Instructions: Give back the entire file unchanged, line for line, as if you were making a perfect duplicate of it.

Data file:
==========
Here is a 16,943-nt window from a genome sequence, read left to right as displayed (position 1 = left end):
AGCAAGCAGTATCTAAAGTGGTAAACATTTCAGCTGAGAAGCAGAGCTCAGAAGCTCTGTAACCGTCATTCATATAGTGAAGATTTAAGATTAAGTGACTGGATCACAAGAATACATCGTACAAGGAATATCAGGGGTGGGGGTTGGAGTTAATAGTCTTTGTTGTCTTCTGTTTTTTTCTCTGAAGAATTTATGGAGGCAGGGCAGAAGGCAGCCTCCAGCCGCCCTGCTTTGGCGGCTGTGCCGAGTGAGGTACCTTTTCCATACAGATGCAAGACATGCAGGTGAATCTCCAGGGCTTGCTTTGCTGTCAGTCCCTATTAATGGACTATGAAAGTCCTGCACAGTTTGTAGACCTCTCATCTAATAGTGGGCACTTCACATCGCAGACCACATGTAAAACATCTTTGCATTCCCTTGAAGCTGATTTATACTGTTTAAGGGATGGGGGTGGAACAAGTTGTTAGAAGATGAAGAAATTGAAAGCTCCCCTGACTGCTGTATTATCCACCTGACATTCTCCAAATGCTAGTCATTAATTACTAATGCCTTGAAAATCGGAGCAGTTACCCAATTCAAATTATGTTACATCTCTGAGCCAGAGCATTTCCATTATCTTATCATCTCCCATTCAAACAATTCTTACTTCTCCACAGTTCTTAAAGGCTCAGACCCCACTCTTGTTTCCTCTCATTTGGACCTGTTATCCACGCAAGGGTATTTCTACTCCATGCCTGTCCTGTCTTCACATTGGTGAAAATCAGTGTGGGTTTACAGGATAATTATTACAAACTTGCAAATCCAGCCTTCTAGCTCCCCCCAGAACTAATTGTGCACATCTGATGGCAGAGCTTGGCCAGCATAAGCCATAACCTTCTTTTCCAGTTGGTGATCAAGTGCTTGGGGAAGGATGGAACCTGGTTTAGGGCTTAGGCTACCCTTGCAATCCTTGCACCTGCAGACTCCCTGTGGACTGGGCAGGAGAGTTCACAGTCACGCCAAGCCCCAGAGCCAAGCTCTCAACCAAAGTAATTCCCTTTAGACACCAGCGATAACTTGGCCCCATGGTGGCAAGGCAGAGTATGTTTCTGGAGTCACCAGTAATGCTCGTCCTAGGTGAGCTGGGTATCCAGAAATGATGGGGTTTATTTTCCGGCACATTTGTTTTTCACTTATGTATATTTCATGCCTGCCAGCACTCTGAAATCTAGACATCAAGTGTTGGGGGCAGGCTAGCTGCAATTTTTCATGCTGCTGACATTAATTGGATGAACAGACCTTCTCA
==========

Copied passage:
Here is a 16,943-nt window from a genome sequence, read left to right as displayed (position 1 = left end):
AGCAAGCAGTATCTAAAGTGGTAAACATTTCAGCTGAGAAGCAGAGCTCAGAAGCTCTGTAACCGTCATTCATATAGTGAAGATTTAAGATTAAGTGACTGGATCACAAGAATACATCGTACAAGGAATATCAGGGGTGGGGGTTGGAGTTAATAGTCTTTGTTGTCTTCTGTTTTTTTCTCTGAAGAATTTATGGAGGCAGGGCAGAAGGCAGCCTCCAGCCGCCCTGCTTTGGCGGCTGTGCCGAGTGAGGTACCTTTTCCATACAGATGCAAGACATGCAGGTGAATCTCCAGGGCTTGCTTTGCTGTCAGTCCCTATTAATGGACTATGAAAGTCCTGCACAGTTTGTAGACCTCTCATCTAATAGTGGGCACTTCACATCGCAGACCACATGTAAAACATCTTTGCATTCCCTTGAAGCTGATTTATACTGTTTAAGGGATGGGGGTGGAACAAGTTGTTAGAAGATGAAGAAATTGAAAGCTCCCCTGACTGCTGTATTATCCACCTGACATTCTCCAAATGCTAGTCATTAATTACTAATGCCTTGAAAATCGGAGCAGTTACCCAATTCAAATTATGTTACATCTCTGAGCCAGAGCATTTCCATTATCTTATCATCTCCCATTCAAACAATTCTTACTTCTCCACAGTTCTTAAAGGCTCAGACCCCACTCTTGTTTCCTCTCATTTGGACCTGTTATCCACGCAAGGGTATTTCTACTCCATGCCTGTCCTGTCTTCACATTGGTGAAAATCAGTGTGGGTTTACAGGATAATTATTACAAACTTGCAAATCCAGCCTTCTAGCTCCCCCCAGAACTAATTGTGCACATCTGATGGCAGAGCTTGGCCAGCATAAGCCATAACCTTCTTTTCCAGTTGGTGATCAAGTGCTTGGGGAAGGATGGAACCTGGTTTAGGGCTTAGGCTACCCTTGCAATCCTTGCACCTGCAGACTCCCTGTGGACTGGGCAGGAGAGTTCACAGTCACGCCAAGCCCCAGAGCCAAGCTCTCAACCAAAGTAATTCCCTTTAGACACCAGCGATAACTTGGCCCCATGGTGGCAAGGCAGAGTATGTTTCTGGAGTCACCAGTAATGCTCGTCCTAGGTGAGCTGGGTATCCAGAAATGATGGGGTTTATTTTCCGGCACATTTGTTTTTCACTTATGTATATTTCATGCCTGCCAGCACTCTGAAATCTAGACATCAAGTGTTGGGGGCAGGCTAGCTGCAATTTTTCATGCTGCTGACATTAATTGGATGAACAGACCTTCTCA